Alien(1979) is a film that is view as a source of film discussion when it comes to genres. Interplanetary travel, artificial intelligence and extraterrestrial life makes it undeniably a si-fi flick. It has been argued that it can also be viewed as a slasher film.

That was the tagline this film was marketed. A group of people are stranded in a remote location. One by one they are hunted down in a gruesome fashion, and only one of them, a Final Girl survives and annihilates the attacker. On my previous post, An Unfamiliar face to a familiar monster, genre conventions were noted in the film ‘You’re Next’. Curiously, just like in ‘You’re Next’, the tragic events were plotted by a member of the group.

Other thing linking Alien and You’re Next as genre innovators, is the group. In both cases, the group is not a bunch of teenagers that transgress the moral codes. They are full grown adults. Something to note -as also mention in my previous post- is that in You’re Next all characters are sexualized, as they are paired. Another thing is that all of the characters are flawed in a way or another. It is also through a moral and psychological stand point were they are “judged”, yet their flawness takes root in the deconstruction of family, coming from the family itself. Alien toys with a similar aspect but simpler. The characters that died are also flawed in comparison to the protagonist. One of them is not even human, yet it(he)is also flawed. They lack the clarity to do what it takes now. The focus on their regard is on the elixir, the price. The characters that die are more focus on what they want, that they lose focus on what it's going on now. All of the crew wants to go home. That is the principal focus. Ash is also focused on a bigger picture, on the orders he’s got. Only Ripley is the one with enough clarity to perceive something wrong, and to outwit the killer. She outpoints the several irregularities all of the crew has accepted. She emphasizes the danger they face if things are not done the way they are supposed to in order to survive. Just like the archetypical Final Girl, Ripley is the righteous character and that is why she survives.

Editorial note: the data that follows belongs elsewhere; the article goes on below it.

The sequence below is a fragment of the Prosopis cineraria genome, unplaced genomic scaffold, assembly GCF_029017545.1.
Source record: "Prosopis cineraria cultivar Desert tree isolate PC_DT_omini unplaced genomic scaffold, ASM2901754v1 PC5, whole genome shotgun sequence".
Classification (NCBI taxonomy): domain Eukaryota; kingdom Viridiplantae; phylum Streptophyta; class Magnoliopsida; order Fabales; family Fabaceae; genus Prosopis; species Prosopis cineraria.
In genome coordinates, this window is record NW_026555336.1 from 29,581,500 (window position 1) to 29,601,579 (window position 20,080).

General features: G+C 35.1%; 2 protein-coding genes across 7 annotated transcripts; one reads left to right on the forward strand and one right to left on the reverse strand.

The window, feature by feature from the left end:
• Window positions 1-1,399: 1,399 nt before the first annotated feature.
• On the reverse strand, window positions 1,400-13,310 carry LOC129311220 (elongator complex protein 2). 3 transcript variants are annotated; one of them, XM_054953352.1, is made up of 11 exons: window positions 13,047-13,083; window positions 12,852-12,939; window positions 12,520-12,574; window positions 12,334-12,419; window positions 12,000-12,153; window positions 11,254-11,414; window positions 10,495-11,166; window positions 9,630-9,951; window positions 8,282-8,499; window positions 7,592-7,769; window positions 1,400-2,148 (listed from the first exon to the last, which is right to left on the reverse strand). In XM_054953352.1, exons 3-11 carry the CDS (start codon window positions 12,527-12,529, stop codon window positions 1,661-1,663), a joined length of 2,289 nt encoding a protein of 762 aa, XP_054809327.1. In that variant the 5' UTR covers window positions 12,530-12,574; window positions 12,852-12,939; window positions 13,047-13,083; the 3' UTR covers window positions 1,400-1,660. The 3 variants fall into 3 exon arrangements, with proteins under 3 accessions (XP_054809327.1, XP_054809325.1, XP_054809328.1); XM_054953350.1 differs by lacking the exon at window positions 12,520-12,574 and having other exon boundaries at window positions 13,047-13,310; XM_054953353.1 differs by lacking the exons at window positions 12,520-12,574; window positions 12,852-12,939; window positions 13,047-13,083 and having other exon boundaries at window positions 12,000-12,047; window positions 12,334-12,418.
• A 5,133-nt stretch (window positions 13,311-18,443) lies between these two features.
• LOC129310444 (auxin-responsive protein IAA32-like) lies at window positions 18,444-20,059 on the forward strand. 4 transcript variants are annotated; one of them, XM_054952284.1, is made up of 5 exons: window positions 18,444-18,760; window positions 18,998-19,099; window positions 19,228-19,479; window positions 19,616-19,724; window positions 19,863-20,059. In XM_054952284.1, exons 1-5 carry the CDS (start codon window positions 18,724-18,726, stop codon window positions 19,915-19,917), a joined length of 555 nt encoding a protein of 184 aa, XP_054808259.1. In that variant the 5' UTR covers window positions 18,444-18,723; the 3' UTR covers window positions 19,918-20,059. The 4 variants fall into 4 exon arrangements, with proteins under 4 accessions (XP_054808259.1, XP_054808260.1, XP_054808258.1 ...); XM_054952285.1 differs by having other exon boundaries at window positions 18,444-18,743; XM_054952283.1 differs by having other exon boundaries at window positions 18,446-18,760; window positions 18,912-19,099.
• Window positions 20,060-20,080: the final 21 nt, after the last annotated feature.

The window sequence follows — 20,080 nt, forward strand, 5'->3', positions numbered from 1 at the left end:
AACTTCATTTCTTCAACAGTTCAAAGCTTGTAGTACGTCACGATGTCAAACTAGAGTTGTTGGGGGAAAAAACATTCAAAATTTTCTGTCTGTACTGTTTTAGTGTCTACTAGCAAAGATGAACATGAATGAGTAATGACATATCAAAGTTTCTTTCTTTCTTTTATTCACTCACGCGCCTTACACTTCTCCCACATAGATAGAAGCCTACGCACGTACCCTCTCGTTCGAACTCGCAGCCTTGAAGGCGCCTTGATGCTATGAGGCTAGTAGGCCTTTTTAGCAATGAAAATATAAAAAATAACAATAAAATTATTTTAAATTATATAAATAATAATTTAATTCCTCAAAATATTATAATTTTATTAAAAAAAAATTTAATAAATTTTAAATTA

Erin could be viewed both as the Final Girl and as the violent threat in horror film. In opposed to the Final Girl, on my previous post I used the term ‘Final Woman’ to refer to the character Erin embodies. In the case of Ripley, she does not have to go through a transformational process either, she is already a ‘Final Woman’. Just like Erin, Ripley takes charge of the situation. By doing so, she becomes a protective and caring role, just like a literary mother to the characters. There is a mother figure in the spaceship. It is the computer of the spaceship, but this opposes to a caring and attentive mother. The computer(she) is distant and just like Ash, it is only following orders. When Ripley notices the irregularity in the computer named ‘Mother’, she takes this role.

The article Essay: Women in the Horror Film — Ripley, the Alien & the Monstrous Feminine, there are several cultural and psychoanalytical elements that question the view and role of female characters in films, specially in the horror genre. When it comes to Alien, the article discusses whether a female character has to attain male qualities in order to be empowered or if there is a facet that by itself overcomes adversity without losing the feminine. The idea of ‘Monstrous Feminine’ also comes into play to exemplify aspects of the Alien itself.